Hebrews 5:12 For though by this time you ought to be teachers, you need someone to teach you again the basic principles of the oracles of God. You need milk, not solid food,
Hebrews 5:13 for everyone who lives on milk is unskilled in the word of righteousness, since he is a child.
Matthew 15:16 And he said, “Are you also still without understanding?
1 Corinthians 14:20 Brothers, do not be children in your thinking. Be infants in evil, but in your thinking be mature.
John 12:16 His disciples did not understand these things at first, but when Jesus was glorified, then they remembered that these things had been written about him and had been done to him.
The Seeming Christian
3. The seeming Christian either hath no solid reasons at all for his religion, or else if he have the best, he hath no sound apprehension of them; but though he be never so learned and orthodox, and can preach and defend the faith, it is not so rooted in him as to endure the trial; but if a strong temptation from subtlety or carnal interest assault him, you shall see that he was built upon the sand, and that there was in him a secret root of bitterness, and an evil heart of unbelief, which causeth him to depart from the living God;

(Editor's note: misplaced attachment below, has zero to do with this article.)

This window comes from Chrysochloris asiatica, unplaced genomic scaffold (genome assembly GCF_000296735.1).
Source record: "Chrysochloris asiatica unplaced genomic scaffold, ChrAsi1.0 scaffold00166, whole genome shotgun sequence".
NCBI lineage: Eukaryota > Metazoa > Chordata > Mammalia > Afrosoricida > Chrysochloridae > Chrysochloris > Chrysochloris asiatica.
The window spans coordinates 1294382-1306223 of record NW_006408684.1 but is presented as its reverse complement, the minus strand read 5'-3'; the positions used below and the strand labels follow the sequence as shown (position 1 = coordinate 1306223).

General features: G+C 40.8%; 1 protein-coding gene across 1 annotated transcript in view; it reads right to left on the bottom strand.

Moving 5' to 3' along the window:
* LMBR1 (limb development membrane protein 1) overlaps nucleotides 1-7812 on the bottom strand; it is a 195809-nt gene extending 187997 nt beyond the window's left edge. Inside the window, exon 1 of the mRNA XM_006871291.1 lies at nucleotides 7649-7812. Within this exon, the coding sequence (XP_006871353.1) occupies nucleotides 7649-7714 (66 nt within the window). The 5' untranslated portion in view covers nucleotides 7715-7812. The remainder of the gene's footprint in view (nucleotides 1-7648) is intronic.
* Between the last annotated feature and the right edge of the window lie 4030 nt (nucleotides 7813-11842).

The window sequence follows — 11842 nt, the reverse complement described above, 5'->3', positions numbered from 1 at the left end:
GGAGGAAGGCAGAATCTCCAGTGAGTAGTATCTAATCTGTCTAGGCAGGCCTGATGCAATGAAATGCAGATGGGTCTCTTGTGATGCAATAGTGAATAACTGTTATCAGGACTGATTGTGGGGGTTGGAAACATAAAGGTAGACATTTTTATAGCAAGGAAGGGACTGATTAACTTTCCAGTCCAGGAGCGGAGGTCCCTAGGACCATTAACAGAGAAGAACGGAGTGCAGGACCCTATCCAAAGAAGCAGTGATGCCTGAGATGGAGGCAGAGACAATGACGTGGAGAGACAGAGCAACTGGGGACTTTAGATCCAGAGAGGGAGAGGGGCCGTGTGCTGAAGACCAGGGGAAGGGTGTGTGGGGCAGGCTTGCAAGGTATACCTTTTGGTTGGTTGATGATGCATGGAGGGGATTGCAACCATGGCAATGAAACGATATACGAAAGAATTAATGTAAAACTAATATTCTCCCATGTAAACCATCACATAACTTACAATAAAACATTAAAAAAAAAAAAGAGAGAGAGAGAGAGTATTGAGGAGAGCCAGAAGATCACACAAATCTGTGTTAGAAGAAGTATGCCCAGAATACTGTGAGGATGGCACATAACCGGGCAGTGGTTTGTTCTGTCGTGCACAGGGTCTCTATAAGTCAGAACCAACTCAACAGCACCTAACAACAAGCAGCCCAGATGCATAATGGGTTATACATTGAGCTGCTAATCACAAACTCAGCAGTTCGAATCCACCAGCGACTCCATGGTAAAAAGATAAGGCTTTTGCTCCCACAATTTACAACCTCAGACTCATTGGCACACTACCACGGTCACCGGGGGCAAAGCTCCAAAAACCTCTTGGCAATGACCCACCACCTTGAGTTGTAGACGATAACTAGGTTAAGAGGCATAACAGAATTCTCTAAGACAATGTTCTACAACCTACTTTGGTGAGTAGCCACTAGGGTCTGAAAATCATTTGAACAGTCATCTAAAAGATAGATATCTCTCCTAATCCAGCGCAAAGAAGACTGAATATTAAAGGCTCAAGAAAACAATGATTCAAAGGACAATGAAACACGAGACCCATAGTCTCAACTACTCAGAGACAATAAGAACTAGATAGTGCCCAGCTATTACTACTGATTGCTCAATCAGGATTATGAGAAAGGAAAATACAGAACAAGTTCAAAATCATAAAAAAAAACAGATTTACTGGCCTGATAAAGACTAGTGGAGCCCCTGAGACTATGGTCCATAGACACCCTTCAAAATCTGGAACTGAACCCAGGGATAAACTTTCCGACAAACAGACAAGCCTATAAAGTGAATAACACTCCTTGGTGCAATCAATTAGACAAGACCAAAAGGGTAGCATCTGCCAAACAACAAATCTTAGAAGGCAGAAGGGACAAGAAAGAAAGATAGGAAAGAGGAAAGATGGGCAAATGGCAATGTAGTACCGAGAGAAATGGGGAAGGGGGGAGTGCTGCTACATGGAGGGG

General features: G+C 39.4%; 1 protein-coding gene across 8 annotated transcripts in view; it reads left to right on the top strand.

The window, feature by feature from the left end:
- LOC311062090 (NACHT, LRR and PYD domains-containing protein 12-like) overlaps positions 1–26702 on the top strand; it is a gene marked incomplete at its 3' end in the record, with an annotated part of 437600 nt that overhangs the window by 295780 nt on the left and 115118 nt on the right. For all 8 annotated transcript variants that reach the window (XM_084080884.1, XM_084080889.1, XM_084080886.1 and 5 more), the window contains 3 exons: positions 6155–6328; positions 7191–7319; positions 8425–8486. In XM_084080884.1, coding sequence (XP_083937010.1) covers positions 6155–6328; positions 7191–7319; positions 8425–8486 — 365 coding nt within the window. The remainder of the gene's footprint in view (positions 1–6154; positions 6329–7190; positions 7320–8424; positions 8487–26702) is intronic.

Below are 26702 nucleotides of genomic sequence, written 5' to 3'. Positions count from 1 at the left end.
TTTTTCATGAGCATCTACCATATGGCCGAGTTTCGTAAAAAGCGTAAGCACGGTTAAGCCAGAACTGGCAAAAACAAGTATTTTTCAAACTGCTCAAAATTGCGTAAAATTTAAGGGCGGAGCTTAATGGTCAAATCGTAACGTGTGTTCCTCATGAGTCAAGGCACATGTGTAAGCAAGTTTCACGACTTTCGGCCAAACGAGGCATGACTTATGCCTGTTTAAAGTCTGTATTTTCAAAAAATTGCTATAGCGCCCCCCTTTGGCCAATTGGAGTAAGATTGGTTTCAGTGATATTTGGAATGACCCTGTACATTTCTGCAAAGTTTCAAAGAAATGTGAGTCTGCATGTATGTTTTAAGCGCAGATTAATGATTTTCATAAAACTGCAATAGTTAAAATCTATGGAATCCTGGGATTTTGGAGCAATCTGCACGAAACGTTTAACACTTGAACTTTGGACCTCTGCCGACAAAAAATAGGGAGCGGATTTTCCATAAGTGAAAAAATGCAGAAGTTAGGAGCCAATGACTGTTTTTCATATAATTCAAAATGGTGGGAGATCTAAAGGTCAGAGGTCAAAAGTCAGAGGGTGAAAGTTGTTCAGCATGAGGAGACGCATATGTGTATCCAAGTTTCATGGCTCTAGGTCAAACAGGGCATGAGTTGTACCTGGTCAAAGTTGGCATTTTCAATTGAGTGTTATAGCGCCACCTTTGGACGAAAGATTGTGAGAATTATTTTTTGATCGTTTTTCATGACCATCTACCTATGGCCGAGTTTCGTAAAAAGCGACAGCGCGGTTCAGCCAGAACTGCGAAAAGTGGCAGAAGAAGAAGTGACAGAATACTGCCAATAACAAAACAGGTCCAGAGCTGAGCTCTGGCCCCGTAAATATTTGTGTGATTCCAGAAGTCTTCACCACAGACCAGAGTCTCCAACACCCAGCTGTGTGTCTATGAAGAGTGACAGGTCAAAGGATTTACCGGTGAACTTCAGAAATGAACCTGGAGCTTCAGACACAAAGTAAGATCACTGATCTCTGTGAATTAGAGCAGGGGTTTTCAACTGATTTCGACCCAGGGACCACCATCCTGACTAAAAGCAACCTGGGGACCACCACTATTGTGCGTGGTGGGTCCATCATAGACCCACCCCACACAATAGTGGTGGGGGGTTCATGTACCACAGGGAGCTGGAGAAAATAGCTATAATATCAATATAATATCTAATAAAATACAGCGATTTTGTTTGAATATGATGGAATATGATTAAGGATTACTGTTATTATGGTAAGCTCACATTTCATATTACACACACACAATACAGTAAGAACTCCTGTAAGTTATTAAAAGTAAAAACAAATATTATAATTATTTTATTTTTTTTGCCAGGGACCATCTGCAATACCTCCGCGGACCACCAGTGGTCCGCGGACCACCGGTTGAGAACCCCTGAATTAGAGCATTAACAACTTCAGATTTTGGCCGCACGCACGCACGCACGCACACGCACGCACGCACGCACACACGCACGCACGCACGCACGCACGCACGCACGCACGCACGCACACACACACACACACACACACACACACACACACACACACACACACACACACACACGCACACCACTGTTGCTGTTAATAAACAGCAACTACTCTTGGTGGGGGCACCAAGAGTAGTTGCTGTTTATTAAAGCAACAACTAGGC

Hebrews 3:12 Take care, brothers, lest there be in any of you an evil, unbelieving heart, leading you to fall away from the living God.
Matthew 13:20–22 20 As for what was sown on rocky ground, this is the one who hears the word and immediately receives it with joy, 21 yet he has no root in himself, but endures for a while, and when tribulation or persecution arises on account of the word, immediately he falls away. 22 As for what was sown among thorns, this is the one who hears the word, but the cares of the world and the deceitfulness of riches choke the word, and it proves unfruitful.
Matthew 7:26-27 And everyone who hears these words of mine and does not do them will be like a foolish man who built his house on the sand. 27 And the rain fell, and the floods came, and the winds blew and beat against that house, and it fell, and great was the fall of it.”
Hebrews 12:15 See to it that no one fails to obtain the grace of God; that no “root of bitterness” springs up and causes trouble, and by it many become defiled;
John 6:60 When many of his disciples heard it, they said, “This is a hard saying; who can listen to it?”
John 6:64 But there are some of you who do not believe.” (For Jesus knew from the beginning who those were who did not believe, and who it was who would betray him.)
John 6:66 After this many of his disciples turned back and no longer walked with him.
1 Timothy 6:10 For the love of money is a root of all kinds of evils. It is through this craving that some have wandered away from the faith and pierced themselves with many pangs.
1 Timothy 6:11 But as for you, O man of God, flee these things. Pursue righteousness, godliness, faith, love, steadfastness, gentleness.
Richard Baxter and William Orme, The Practical Works of the Rev. Richard Baxter, vol. 8 (London: James Duncan, 1830), 384–386.